Date of this Version
The Journal of Wildlife Management 85(7):1462–1475; 2021; DOI: 10.1002/jwmg.22102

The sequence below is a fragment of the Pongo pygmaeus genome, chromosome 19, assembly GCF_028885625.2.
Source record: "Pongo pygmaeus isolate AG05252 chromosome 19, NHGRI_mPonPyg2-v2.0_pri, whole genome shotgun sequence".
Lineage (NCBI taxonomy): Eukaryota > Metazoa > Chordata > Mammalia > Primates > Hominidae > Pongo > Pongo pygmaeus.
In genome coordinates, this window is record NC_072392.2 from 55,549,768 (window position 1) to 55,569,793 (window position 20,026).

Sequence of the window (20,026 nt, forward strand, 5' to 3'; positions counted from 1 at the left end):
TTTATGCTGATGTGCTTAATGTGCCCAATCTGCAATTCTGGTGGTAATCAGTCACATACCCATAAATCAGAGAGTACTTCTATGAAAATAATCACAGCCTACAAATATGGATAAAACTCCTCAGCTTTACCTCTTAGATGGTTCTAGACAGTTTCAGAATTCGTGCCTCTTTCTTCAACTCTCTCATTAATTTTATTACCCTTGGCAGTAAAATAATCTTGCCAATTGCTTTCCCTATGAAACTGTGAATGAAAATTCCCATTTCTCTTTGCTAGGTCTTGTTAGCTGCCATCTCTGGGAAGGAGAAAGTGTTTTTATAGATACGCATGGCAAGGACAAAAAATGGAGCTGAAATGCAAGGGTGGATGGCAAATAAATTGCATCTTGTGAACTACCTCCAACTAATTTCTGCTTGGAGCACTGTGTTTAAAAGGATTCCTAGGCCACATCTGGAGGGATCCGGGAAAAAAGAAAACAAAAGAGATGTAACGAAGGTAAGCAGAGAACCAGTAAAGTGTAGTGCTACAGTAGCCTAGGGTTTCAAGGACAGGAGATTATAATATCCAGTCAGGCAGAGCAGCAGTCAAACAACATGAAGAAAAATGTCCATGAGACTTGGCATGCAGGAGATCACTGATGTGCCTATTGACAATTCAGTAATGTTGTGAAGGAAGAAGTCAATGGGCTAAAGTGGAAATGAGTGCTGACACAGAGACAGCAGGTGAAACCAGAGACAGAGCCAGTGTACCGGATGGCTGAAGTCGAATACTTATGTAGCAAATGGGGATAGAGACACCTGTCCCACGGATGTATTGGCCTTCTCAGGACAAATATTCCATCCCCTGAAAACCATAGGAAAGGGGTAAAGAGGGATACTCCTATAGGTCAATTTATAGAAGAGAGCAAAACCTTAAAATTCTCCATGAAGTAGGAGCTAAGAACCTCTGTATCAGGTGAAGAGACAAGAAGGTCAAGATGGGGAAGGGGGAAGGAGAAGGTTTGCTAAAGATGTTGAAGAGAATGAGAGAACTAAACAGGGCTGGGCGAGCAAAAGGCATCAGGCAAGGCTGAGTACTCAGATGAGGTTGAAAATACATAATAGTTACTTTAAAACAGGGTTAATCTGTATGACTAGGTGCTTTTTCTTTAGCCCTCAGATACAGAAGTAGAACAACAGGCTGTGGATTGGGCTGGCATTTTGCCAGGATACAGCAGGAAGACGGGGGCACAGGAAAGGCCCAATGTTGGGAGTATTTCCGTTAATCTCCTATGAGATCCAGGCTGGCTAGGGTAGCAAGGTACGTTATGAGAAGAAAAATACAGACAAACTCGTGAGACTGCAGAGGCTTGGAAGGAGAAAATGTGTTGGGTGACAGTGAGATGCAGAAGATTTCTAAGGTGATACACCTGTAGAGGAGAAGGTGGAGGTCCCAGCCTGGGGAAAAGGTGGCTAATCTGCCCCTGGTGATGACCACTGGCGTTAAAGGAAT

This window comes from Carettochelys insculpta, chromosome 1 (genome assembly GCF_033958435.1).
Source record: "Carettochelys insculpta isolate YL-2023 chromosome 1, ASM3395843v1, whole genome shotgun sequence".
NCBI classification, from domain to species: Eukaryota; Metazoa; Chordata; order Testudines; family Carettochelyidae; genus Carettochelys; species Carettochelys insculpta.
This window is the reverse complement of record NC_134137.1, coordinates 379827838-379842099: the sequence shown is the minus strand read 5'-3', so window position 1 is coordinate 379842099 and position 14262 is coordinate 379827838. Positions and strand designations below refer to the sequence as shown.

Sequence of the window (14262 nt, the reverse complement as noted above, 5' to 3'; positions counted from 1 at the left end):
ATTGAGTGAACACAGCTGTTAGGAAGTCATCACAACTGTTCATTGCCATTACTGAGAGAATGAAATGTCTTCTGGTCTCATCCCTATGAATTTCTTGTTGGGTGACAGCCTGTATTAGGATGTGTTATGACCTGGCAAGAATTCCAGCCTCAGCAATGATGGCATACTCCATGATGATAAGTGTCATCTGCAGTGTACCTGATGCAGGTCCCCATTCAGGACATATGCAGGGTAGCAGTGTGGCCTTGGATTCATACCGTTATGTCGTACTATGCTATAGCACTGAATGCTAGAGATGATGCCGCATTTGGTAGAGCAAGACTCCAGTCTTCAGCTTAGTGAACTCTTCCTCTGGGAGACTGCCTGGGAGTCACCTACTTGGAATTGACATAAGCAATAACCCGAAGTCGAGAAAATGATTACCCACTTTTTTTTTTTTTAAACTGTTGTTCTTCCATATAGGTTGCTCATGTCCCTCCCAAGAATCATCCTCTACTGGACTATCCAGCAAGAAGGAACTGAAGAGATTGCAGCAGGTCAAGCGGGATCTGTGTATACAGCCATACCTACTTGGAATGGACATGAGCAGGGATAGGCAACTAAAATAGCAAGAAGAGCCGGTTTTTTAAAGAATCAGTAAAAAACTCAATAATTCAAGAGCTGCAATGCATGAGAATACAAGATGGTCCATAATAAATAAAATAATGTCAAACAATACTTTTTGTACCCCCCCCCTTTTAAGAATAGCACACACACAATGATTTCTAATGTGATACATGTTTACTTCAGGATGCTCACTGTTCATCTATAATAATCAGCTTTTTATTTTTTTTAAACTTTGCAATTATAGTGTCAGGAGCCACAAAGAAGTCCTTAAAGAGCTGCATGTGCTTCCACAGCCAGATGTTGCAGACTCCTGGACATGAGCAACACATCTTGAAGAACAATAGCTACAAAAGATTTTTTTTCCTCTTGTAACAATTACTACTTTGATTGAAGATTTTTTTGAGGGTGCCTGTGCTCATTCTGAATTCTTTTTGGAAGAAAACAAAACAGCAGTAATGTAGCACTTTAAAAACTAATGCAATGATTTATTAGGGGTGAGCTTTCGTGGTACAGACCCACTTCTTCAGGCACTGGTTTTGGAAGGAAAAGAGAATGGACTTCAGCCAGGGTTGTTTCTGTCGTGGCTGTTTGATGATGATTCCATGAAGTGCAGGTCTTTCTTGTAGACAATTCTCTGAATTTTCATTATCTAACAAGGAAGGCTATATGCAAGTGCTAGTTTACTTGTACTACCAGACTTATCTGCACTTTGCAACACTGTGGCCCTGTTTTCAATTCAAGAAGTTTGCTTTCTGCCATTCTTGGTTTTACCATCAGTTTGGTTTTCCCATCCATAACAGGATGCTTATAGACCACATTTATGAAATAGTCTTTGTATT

American beaver (Castor canadensis) have been translocated for population restoration, reduction of human‐wildlife conflict, and enhancement of ecosystem function. Yet few studies have assessed dispersal of beaver, making it difficult to determine at what scale translocations are appropriate. Genetic studies can provide inferences about gene flow, and thus dispersal. We used a landscape genetic approach to evaluate whether landscape features influenced gene flow among beaver in the Coast Range of western Oregon, USA, using samples collected April–September 2014. We collected genetic samples from live‐captured (n=232), road‐killed (n=2) and trapper‐provided (n=58) tissue samples and genotyped them at 10 microsatellite loci. We mapped records of beaver translocations into or within the study area during the twentieth century to consider the effect of those movements on genetic structure. We used population assignment tests to delimit genetic clusters, evaluated correspondence of those clusters with watershed boundaries and translocation history, and then estimated differentiation between clusters and between watersheds using model‐based and model‐free approaches. We evaluated how individual genetic differences varied with geographic distance, and investigated related pairs within clusters. We developed landscape resistance models incorporating slope, distance to water, and watershed boundaries at 2 scales, and estimated effective distances between sample locations with least cost path and circuit theoretic analyses. We evaluated the correlation of individual genetic distances with effective distances using a pseudo‐bootstrapping approach. Landscape genetic models did not explain spatial variation in genetic structure better than geographic distance, but hierarchical genetic structure corresponded with watershed boundaries and suggested influences from historical translocations. Pairwise individual genetic distances were positively correlated with geographic distances to 61 km; highly‐related pairs mostly were detected <1 km apart (median=1.0 km, x¯ =14.6 ± 2.3 [SE] km, n=77). We concluded that slope and distance to water did not strongly limit dispersal and gene flow by beaver in this system, but concordance of genetic structure with watershed boundaries suggests that dispersal is more common within than between watersheds. Genetic differentiation of beaver within this topographically complex system was much greater than reported in a study at similar spatial scales in relatively flat topography. We recommend that translocation efforts of American beaver in topographically complex landscapes occur within watersheds when possible but conclude that dispersal can occur across watersheds. © 2021 The Wildlife Society. This article is a U.S. Government work and is in the public domain in the USA.
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